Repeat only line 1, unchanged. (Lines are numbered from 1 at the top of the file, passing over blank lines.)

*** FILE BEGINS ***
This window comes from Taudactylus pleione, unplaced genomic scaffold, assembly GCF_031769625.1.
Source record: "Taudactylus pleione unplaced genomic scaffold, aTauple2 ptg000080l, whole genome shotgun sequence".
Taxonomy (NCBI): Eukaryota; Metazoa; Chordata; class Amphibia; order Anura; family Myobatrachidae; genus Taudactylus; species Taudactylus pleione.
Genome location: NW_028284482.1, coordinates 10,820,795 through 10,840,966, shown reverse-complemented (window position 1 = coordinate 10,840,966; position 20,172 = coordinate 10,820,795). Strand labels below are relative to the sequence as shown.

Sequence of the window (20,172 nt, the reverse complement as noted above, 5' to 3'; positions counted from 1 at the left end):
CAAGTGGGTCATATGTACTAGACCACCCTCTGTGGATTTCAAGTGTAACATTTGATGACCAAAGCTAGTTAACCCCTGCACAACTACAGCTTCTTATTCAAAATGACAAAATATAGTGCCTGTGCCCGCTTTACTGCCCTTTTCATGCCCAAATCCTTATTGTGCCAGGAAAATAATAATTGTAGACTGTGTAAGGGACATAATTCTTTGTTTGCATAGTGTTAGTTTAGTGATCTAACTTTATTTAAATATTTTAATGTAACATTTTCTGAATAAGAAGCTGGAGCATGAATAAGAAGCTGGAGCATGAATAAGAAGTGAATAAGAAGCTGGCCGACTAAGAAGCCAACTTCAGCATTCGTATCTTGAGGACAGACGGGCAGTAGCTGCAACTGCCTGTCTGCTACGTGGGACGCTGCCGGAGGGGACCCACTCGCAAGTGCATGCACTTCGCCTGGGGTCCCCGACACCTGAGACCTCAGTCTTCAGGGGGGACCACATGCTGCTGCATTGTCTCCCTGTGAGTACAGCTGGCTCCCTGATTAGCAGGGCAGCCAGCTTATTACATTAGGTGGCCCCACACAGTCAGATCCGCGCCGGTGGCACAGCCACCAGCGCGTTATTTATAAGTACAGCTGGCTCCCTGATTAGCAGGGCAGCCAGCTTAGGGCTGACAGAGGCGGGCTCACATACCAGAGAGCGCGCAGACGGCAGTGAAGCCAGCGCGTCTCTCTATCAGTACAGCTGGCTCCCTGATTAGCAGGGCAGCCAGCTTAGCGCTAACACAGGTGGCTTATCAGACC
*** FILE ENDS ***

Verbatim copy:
This window comes from Taudactylus pleione, unplaced genomic scaffold, assembly GCF_031769625.1.